Resurrecting Royalties: U.K. Authors to be Paid Royalties on Second-hand Book Sales

Resurrecting Royalties: U.K. Authors to be Paid Royalties on Second-hand Book Sales

Photo Credits: Suzy Hazelwood on Pexels.

Meena AlnajarMeena Alnajar is an IPilogue Writer, IP Innovation Clinic Fellow, and a 2L JD Candidate at Osgoode Hall Law School. 


Authors create works that can last generations, being passed from one person to another. While second-hand book sales allow books to reach larger audiences, they are not traditionally sustainable for authors. In the U.K., the used book market has a predicted value of around £500 million by 2025, but authors gain little from the process. They do not receive royalties on second-hand sales of their books like they would from library borrowing or direct book sales. Royalties are a payment per sale of a book, ranging from 5-10% of the retail price. The royalty rate is subject to fluctuation depending on production costs, retailer agreements, and discounting. To resolve the issue of diminishing royalties and support authors’ lasting works, U.K.-based corporation AuthorSHARE created a system to remunerate authors for the sale of second-hand books.

William Pryor is a U.K.-based author and founder of the used bookseller Bookbarn International. He thought of AuthorSHARE in 2015, but needed a partnership to bring the idea to life. World of Books, the U.K.’s largest retailer of used books, partnered with Pryor to help fund AuthorSHARE. As of May 31, 2021, second-hand royalties for authors in the U.K. are a reality.

World of Books established a royalty fund of £200,000 for AuthorSHARE’s first year, with the hopes of expanding funds for the future. Through AuthorSHARE, authors are paid each time a second-hand book is bought from either World of Books or Bookbarn International websites, with an individual cap of £1,000 per year. “This is all about giving authors recognition for the value they create and we hope other retailers within this space will eventually join us in this innovative voluntary initiative,” said Pryor.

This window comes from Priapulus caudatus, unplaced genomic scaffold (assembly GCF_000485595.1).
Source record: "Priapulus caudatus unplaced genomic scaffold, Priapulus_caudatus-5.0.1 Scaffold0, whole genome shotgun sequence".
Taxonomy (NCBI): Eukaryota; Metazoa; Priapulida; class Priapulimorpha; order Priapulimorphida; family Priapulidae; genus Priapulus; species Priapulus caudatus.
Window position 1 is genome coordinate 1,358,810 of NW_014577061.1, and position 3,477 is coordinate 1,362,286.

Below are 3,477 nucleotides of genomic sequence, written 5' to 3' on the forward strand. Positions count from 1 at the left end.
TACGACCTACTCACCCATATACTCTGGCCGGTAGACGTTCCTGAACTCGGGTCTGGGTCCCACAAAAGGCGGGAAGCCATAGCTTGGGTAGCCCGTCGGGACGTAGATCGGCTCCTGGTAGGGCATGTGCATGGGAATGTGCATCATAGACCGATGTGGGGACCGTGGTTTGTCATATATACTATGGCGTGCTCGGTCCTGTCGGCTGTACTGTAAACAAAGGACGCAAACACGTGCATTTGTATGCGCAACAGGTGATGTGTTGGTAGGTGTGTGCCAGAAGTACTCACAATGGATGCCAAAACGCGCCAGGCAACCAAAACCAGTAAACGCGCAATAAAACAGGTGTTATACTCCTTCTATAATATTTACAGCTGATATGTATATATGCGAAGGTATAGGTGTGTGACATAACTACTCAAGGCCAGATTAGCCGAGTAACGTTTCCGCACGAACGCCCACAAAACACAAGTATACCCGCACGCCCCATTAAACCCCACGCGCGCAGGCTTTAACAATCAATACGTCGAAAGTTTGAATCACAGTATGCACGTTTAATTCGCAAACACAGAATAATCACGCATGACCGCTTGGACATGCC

Bookbarn and World of Books created a payment plan in collaboration with the Authors’ Licensing and Collecting Society (ALCS). Retailers will report royalty prices to the ALCS, who will then match the prices and pay out royalties as a lump sum twice per year. As such, AuthorSHARE only benefits ALCS members who register their works.

AuthorSHARE helps propagate authors’ income with new avenues for profit, which can mitigate any loss of author earnings. In 2018, the Authors Guild reported a 42% decline in author earnings in America compared to earnings in 2009. AuthorSHARE can provide future creators supplementary income to mitigate these kinds of losses.

ALCS has not fully outlined how they will match prices or if this price matching is fair. The royalty system depends on several factors beyond the author’s control. For example, publishers typically offer high royalty rates for works that are bestsellers at the time. Accordingly, royalties do not always reflect the author’s efforts and writing quality. With the biases in royalty rates themselves, AuthorSHARE’s renumeration model may not reflect the author’s work, but rather how the author’s subject matter was perceived at the time of publishing. Although limited to two retailers and this price-matching system, AuthorSHARE still sets an intriguing precedent that books can still be worth something—even after they have left the shelves.